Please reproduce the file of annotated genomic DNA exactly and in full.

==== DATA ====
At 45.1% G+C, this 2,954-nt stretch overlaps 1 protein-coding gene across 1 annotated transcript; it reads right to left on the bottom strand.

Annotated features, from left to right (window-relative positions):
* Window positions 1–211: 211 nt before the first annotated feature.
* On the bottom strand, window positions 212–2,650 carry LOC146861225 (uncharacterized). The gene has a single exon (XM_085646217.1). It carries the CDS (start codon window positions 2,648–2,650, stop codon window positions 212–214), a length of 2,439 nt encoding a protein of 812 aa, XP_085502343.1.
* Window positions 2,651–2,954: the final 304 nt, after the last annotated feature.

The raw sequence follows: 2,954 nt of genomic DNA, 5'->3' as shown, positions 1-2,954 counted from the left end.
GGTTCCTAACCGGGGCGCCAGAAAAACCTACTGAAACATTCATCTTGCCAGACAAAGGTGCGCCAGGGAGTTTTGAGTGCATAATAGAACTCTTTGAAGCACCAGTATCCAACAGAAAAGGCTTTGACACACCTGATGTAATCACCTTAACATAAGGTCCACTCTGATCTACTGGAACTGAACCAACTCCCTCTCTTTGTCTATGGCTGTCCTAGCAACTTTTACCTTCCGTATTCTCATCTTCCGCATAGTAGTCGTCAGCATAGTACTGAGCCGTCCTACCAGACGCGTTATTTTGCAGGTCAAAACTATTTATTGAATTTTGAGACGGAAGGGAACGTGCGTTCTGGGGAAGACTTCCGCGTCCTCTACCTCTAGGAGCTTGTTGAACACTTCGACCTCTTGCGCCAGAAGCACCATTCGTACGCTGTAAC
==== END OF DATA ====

At 45.1% G+C, this 2,954-nt stretch overlaps 1 protein-coding gene across 1 annotated transcript; it reads right to left on the bottom strand.

Annotated features, from left to right (window-relative positions):
* Window positions 1–211: 211 nt before the first annotated feature.
* On the bottom strand, window positions 212–2,650 carry LOC146861225 (uncharacterized). The gene has a single exon (XM_085646217.1). It carries the CDS (start codon window positions 2,648–2,650, stop codon window positions 212–214), a length of 2,439 nt encoding a protein of 812 aa, XP_085502343.1.
* Window positions 2,651–2,954: the final 304 nt, after the last annotated feature.

The raw sequence follows: 2,954 nt of genomic DNA, 5'->3' as shown, positions 1-2,954 counted from the left end.
GGTTCCTAACCGGGGCGCCAGAAAAACCTACTGAAACATTCATCTTGCCAGACAAAGGTGCGCCAGGGAGTTTTGAGTGCATAATAGAACTCTTTGAAGCACCAGTATCCAACAGAAAAGGCTTTGACACACCTGATGTAATCACCTTAACATAAGGTCCACTCTGATCTACTGGAACTGAACCAACTCCCTCTCTTTGTCTATGGCTGTCCTAGCAACTTTTACCTTCCGTATTCTCATCTTCCGCATAGTAGTCGTCAGCATAGTACTGAGCCGTCCTACCAGACGCGTTATTTTGCAGGTCAAAACTATTTATTGAATTTTGAGACGGAAGGGAACGTGCGTTCTGGGGAAGACTTCCGCGTCCTCTACCTCTAGGAGCTTGTTGAACACTTCGACCTCTTGCGCCAGAAGCACCATTCGTACGCTGTAAC